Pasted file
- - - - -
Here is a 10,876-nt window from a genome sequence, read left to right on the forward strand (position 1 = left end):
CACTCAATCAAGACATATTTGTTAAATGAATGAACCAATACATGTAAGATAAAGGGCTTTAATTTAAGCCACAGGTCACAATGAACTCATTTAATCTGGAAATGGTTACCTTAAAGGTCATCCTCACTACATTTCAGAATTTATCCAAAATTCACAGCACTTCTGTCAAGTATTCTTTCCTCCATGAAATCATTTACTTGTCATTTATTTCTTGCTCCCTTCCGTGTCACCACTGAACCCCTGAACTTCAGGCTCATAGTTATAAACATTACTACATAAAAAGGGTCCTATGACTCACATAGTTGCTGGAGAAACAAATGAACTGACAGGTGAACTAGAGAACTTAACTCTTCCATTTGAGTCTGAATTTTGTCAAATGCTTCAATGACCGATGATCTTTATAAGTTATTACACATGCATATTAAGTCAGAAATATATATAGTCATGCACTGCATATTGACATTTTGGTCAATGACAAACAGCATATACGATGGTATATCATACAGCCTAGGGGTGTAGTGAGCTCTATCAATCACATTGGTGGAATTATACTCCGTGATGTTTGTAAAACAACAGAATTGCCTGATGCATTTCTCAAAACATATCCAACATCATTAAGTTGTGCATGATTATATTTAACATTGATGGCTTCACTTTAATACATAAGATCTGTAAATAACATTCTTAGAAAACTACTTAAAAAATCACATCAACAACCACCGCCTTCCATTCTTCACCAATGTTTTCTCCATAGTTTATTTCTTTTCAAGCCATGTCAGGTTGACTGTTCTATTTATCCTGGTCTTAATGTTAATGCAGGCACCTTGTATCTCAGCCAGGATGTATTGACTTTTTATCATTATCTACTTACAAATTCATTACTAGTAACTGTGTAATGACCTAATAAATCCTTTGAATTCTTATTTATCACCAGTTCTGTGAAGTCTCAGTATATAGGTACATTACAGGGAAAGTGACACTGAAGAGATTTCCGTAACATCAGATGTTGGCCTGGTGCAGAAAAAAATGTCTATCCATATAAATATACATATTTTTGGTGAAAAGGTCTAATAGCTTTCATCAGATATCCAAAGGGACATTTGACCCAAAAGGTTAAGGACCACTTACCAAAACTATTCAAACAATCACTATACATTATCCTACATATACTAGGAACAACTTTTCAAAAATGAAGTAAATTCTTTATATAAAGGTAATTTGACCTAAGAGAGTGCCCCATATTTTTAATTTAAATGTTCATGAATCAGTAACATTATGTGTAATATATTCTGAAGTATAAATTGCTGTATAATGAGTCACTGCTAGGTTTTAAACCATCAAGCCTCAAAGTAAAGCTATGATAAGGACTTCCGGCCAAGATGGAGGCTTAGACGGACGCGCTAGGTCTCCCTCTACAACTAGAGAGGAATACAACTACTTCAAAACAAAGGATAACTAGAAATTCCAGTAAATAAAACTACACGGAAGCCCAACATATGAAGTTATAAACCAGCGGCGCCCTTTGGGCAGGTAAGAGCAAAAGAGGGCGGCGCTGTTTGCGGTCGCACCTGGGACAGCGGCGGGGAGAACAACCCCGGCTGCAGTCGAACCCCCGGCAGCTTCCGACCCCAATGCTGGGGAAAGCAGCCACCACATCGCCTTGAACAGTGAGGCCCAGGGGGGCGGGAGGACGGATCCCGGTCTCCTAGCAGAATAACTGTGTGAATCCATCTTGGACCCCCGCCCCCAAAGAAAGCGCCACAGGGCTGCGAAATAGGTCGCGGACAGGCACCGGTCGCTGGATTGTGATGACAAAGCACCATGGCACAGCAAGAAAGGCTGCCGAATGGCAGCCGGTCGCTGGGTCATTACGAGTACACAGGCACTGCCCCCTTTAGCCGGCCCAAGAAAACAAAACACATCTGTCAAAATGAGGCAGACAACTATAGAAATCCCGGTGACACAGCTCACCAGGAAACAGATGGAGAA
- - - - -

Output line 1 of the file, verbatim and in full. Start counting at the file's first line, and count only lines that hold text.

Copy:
Here is a 10,876-nt window from a genome sequence, read left to right on the forward strand (position 1 = left end):